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Blood Test Could Predict Outcomes in Emergency Department and Hospital Admissions

By LabMedica International staff writers
Posted on 14 Aug 2023
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Image: A new study has linked part of CBC with risk of hospital admission and in-hospital mortality (Photo courtesy of Shutterstock)
Image: A new study has linked part of CBC with risk of hospital admission and in-hospital mortality (Photo courtesy of Shutterstock)

Red blood cell distribution width (RDW), an integral component of the complete blood count (CBC) panel, measures the variation in red blood cell size. Increased RDW levels have demonstrated a relation to unfavorable patient outcomes across a range of diseases, spanning from heart attacks to COVID-19 pneumonia. Recent research has identified RDW as a generalizable biomarker for emergency department (ED) acuity. However, there have been few studies to examine the prognostic value of RDW within the ED setting. Previous studies have mainly focused on specific diseases like acute coronary syndrome, deep vein thrombosis, and sepsis, often employing limited sample sizes ranging from hundreds to thousands of patients. Now, a new study using a large dataset of ED visits has revealed that higher RDW value in the ED is correlated to hospital admission and, in individuals admitted to the hospital, in-hospital mortality.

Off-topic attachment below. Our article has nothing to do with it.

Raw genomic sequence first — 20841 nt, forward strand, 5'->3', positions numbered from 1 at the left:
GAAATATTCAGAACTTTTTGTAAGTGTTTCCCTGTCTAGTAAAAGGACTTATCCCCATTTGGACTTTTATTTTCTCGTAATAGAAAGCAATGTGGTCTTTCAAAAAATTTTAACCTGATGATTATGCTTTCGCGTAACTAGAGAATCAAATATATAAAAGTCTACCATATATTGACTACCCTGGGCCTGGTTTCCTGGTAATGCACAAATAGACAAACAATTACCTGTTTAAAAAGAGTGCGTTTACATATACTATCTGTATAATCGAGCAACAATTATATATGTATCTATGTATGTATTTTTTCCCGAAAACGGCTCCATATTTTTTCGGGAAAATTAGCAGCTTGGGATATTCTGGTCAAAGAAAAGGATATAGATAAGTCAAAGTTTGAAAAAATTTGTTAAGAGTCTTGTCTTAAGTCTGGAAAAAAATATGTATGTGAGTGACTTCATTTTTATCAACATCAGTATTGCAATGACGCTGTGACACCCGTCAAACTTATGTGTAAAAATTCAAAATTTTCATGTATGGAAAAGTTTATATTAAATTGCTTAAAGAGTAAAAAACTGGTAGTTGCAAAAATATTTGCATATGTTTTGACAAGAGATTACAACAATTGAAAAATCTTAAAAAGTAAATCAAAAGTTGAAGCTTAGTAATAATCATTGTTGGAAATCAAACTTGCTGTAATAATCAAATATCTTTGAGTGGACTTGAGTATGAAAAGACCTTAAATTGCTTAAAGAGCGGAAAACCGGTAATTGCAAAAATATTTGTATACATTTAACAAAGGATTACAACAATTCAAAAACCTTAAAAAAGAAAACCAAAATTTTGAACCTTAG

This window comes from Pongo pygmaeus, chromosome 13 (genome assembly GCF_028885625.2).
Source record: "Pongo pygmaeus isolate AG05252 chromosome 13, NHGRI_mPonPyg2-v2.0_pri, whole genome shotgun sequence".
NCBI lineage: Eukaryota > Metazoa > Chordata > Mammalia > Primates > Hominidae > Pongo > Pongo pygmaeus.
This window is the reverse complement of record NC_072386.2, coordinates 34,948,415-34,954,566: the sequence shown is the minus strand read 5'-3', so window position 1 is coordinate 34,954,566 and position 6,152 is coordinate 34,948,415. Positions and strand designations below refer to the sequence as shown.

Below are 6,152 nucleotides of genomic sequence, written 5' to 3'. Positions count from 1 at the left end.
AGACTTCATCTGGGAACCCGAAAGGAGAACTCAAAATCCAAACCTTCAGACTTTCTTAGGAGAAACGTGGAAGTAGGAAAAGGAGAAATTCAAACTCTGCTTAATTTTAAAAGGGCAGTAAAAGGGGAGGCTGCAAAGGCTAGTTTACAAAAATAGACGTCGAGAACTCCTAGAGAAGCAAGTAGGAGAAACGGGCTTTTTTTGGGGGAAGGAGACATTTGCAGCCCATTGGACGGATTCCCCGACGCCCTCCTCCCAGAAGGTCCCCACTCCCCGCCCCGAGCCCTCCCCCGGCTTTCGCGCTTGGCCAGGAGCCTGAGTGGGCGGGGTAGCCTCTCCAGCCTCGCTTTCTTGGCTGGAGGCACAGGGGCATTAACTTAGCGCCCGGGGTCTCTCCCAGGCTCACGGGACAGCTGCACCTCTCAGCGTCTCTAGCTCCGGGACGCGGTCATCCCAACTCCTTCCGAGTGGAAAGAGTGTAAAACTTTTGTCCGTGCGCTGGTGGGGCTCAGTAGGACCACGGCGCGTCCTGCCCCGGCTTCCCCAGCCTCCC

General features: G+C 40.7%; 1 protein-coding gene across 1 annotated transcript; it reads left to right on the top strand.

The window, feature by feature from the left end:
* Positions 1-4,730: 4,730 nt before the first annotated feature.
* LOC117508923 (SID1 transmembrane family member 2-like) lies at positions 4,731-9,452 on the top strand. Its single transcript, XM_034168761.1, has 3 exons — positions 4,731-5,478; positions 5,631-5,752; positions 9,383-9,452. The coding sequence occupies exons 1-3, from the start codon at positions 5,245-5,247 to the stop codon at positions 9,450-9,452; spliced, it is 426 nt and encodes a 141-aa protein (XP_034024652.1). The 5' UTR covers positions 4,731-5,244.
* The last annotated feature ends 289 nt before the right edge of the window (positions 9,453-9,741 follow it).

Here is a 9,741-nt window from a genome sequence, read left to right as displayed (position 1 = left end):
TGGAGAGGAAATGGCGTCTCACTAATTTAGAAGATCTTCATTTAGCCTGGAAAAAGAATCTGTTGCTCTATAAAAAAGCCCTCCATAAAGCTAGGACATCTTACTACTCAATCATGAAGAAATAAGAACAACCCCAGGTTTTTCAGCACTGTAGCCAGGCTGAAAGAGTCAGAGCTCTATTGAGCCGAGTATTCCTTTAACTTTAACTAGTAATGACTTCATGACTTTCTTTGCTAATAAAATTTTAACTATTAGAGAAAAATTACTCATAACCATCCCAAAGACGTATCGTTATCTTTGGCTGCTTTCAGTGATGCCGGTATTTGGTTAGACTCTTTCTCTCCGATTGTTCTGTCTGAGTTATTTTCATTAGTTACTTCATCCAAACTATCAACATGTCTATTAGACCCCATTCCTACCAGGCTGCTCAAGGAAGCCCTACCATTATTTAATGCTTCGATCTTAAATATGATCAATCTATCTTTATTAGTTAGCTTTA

Researchers in the Department of Emergency Medicine at UCLA David Geffen School of Medicine (Los Angeles, CA, USA) conducted a retrospective analysis of over 200,000 adult ED visits with CBC results between the period March 2013 and February 2022. The study’s key objective was to investigate the correlation between initial RDW measurements obtained during ED visits and two crucial outcomes: hospital admission and in-hospital mortality. The study revealed that elevated RDW levels were notably prevalent in visits culminating in hospital admission. Moreover, among admitted patients, those necessitating intensive care unit (ICU) care or experiencing in-hospital mortality exhibited even higher RDW values.

An RDW value of more than 16 demonstrated a specificity of 90% for predicting hospital admission, while an RDW value exceeding 18.5 demonstrated 90% specificity for predicting in-hospital mortality. These findings are in line with prior studies that have linked heightened RDW levels to higher mortality risks in conditions such as myocardial infarction, pulmonary embolism, heart failure, sepsis, and COVID-19. However, the latest study establishes a relation between RDW and overall hospital admissions as well as in-hospital mortality across all-cause adult ED visits. According to the researchers, while elevated RDW alone might not possess the sensitivity required for a comprehensive diagnostic tool, combining it with other clinical data could substantially enhance clinicians' capacity to predict hospital admissions and identify patients at heightened risk of in-hospital mortality.

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